• Indeed, this is one of the great evils of Welfarism–that it transforms the individual from a dignified, industrious, self-reliant spiritual being into a dependent animal creature without his knowing it. (73)
  • I agree with lobbyists for federal school aid that education is one of the great problems of our day. I am afraid, however, that their views and mine regarding the nature of the problem are many miles apart. They tend to see the problem in quantitative terms–not enough schools, not enough teachers, not enough equipment. I think it has more to do with quality: How good are the schools we have? Their solution is to spend more money. Mine is to raise standards. Their recourse is to the federal government. Mine is to the local public school board, the private school, the individual citizen–as far away from the federal government as one can possibly go. (76)
  • The truth, of course, is that the federal government has no funds except those it extracts from the taxpayers who reside in the various States. (80)
  • The money that the federal government pays to State X for education has been taken from the citizens of State X in federal taxes and comes back to them, minus the Washington brokerage fee. (80)
  • … federal aid to education inevitably means federal control of education. (81)
  • In the main, the trouble with American education is that we have put into practice the educational philosophy expounded by John Dewey and his disciples. (83)
  • Responding to the Deweyite attack on the methods of teaching, we have encouraged the teaching profession to be more concerned with how a subject is taught than with what is taught. (83)
  • We have forgotten that the proper function of the school is to transmit the cultural heritage of one generation to the next generation, and to so train the minds of the new generation as to make them capable of absorbing ancient learning and applying it to the problem of its own day. (84)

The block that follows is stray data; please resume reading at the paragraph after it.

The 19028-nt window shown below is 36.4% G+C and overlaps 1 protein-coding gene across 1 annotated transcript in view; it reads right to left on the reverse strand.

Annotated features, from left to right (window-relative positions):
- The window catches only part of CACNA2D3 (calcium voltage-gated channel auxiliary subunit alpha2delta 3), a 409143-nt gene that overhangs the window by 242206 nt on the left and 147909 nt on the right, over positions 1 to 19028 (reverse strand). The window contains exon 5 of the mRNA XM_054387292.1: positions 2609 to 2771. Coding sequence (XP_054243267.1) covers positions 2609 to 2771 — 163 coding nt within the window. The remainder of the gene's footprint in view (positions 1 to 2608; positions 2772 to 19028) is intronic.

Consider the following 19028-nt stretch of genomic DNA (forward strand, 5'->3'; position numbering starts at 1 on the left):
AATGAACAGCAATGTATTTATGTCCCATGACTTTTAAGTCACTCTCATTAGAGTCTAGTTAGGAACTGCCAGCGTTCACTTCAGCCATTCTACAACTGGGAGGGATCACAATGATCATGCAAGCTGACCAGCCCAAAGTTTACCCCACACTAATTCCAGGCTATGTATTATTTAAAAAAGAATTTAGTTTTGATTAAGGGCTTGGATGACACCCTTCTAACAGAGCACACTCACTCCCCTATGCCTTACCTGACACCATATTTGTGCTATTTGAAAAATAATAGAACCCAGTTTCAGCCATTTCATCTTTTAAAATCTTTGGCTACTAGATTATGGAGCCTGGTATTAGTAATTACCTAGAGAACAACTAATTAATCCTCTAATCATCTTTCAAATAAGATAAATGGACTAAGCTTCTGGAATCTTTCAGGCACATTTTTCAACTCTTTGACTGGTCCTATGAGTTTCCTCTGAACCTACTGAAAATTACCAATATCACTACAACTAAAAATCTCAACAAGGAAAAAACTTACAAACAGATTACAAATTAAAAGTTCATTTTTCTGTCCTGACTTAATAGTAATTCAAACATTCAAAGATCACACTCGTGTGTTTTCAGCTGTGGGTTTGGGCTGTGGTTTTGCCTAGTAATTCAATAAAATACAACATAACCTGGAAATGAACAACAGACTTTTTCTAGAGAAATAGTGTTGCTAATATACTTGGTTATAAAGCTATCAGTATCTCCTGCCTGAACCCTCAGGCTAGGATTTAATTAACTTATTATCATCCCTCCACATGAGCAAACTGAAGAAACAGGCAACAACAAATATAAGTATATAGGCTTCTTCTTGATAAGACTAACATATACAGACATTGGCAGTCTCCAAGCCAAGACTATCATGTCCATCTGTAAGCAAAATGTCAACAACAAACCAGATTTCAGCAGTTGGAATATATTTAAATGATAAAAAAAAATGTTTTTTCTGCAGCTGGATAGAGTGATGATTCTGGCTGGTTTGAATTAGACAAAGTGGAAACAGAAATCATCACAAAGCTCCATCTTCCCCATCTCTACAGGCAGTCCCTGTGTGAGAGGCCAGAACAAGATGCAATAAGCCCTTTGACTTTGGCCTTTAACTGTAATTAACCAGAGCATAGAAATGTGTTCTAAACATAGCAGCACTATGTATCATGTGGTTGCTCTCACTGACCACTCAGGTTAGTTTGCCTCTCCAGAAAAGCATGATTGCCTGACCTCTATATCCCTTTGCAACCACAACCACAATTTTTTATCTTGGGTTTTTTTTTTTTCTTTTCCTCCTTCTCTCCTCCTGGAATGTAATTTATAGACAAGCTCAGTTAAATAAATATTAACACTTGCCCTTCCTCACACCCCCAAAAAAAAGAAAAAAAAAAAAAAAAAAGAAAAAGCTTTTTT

• We should look upon our schools–not as a place to train the “whole character” of the child–a responsibility that properly belongs to his family and church–but to train his mind. (84)
  • If an enemy power is bent on conquering you, and proposes to turn all of his resources that that end, he is at war with you; and you–unless you contemplate surrender–are at war with him. (89)
  • But the Constitution does not empower our government to undertake that job in foreign countries, no matter how worthwhile it might be. Therefore, except as it can be shown to promote America’s national interests, the Foreign Aid program is unconstitutional. (95)
  • For many years now, our allies in Western Europe have devoted smaller portions of their national budgets to military forces than we have. The result is that the American people, in the name of military aid, have been giving an economic handout to these nations; we have permitted them to transfer their domestic economy funds which, in justice, should have been used in the common defense effort. (96)
  • Our present Foreign Aid program, in sum, is not only ill-administered, but ill-conceived. It has not, in the majority of cases, made the free world stronger; it has made America weaker.” (99)
  • Unlike America, the Communists do not respect the UN and do not permit their policies to be affected by it. (113)
  • Not so with us; we would rather be approved than succeed, and so are likely to adjust our own views to conform with a United Nations majority. (113)
  • Finally, I fear that our involvement in the United Nations may be leading to an unconstitutional surrender of American sovereignty. (114)
  • In all our dealings with foreign nations, we must behave like a great power. Our national posture must reflect strength and confidence and purpose, as well as good will. We need not be bellicose, but neither should we encourage others to believe that American rights can be violated with impunity. We must protect American nationals and American property and American honor–everywhere. We may not make foreign peoples love us–no nation has ever succeeded in that–but we can make them respect us. And respect is the stuff of which enduring friendships and firm alliances are made. (119)
  • We must adopt a discriminating foreign aid policy. American aid should be furnished only to friendly, anti-Communist nations that are willing to join with us in the struggle for freedom. (119-20)

[Also published on SEMPER REFORMANDA]

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About Eric "Gunny" Hartman

Gunny is pastor of Providence Church in Plano, TX, and has taught at Dallas Theological Seminary and Southwestern Baptist Theological Seminary. He has completed coursework for a PhD in Rhetoric at University of Texas at Arlington and tries to be a good father to his 4 kiddos, exhibited by coaching a girls soccer team.